Travis Blair: Hi, Wesley! I’ve seen a lot of funny comics as well as some other interesting projects come from you in 2015. What do you have in store for this year?
Wesley Hall: Honestly, I’m not sure. I got to work on a lot of fun projects last year not related to the comic and I hope in 2016 that only grows. Some projects I do want to accomplish this year are to make a video game (a very small pixel one), Get a print book of some form out, and do more collaboration pieces (maybe something like drawing reader’s stories or working with various writers on strips).
I don’t have anything concrete for any of those, but these are some of the goals I would like to accomplish…now to figure out where to start on each :).
Travis: Those are some good goals! Seeing your work in a print book would be a satisfying feeling, and collaboration fuels the creative fire. And a video game would be awesome! So I think your vision for the year is good.
Speaking about last year, what are some of your creative highlights? A specific comic that you’re proud of, or some particular project, perhaps?
Wesley: Creative highlight wise, there was a lot that stuck out. Most notably was the stuff I got to work with other people on. At the beginning of the year my art was featured in a gallery show in Colorado called “Canvas: Art of the Webcomic” which was super awesome. Also, I got to draw a short comic in a horror anthology called “The Horror of Loon Lake”. I got to draw the cover of the Nashville Scene (which is pretty big for Nashvillians), and I got to work with Nick Kocher on a comic called “If Syria Lived Next Door”.
On a personal comic front. I’m not sure if I can pick a favorite comic from 2015. I think they are all helping me build my voice more and more and improving my skill to tell a variety of jokes and stories, though I do particularly like this one, this one, and this one. Each of those encompasses a different aspect of my humor/comic making self and does so successfully (at least I think so :D).
Travis: I really like those projects you cited! The Syria comic does a good job with the analogies used and point it conveys. Regarding your comics, those are solid examples that showcase your voice. It really is about more than the individual comics, right? What catches my interest when getting into a webcomic, is when I can pick up that distinctive voice you mentioned.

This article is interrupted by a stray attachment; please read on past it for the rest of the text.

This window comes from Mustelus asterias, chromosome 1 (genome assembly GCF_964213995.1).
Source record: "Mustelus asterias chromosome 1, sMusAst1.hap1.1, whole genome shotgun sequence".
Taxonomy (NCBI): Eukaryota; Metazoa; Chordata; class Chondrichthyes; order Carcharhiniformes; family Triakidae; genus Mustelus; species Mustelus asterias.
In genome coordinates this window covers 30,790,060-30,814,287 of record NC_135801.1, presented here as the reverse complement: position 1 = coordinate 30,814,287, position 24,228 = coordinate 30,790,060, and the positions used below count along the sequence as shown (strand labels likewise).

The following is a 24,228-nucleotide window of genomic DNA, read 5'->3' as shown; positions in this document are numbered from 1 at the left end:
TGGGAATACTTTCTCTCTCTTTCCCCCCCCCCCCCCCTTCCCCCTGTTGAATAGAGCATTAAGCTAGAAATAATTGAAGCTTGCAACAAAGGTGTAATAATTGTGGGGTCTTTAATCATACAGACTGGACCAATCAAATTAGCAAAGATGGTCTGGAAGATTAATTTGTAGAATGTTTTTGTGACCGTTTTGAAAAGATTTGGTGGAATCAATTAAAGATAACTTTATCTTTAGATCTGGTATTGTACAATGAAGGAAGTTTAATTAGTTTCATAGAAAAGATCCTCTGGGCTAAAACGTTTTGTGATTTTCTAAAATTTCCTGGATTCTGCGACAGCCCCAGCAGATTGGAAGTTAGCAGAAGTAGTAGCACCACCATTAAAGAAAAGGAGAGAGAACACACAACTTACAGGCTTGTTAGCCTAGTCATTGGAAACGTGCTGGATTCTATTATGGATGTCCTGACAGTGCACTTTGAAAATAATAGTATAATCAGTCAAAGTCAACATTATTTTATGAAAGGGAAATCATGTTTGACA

How do you feel your comic has changed since the beginning, if at all? Has what you are doing now always been your intention, or is what you are creating now much different from what you set out to create when starting Nameless PCs?
Wesley: Voice is really important in a comic, and really all writing in general. I still struggle to find my own in each comic and hope that it is unique enough, yet still engaging with a wide group of people. It’s a real delicate balance that I definitely haven’t mastered.
Since the beginning my comic has taken huge swings (at least to me). The comic started out as simple gag comics specifically about D&D and other Role Playing Games (Nameless PCs being a reference to Nameless Player Characters). Eventually, it turned to a group of named gamers who went through life and adventures together, and then my friend who was writing it quit and I crashed the site (this was right around New Years of 2013). While I was getting the site back in order I decided to mess with some more autobiographical comics, figuring these wouldn’t be there when the site came back and were just me playing around. Then I was able to get the site back up, but I just enjoyed doing the more autobiographical ones too much to stop.
Even within those there have been fairly big shifts. From the programs used (I did all my early auto biographical comics in Adobe Illustrator before switching to Manga Studio), to how I write (I use to use a lot more words), to it even being autobiographical all the time (I’ve done stuff with random characters and just completely made up stories), and with having a child I feel the type of jokes have shifted even more. I think of the comic as kinda a sketch pad, you can see where I’m playing with various stuff, me trying to figure stuff out, and my general growth as an artist. I really enjoy seeing that in other artists and I hope people enjoy seeing it in my stuff.
Travis: I enjoy seeing it. When going back to the beginning of an archive, I like seeing how the start of a comic changed to what it is now. It’s like any creative expression – there’s a path.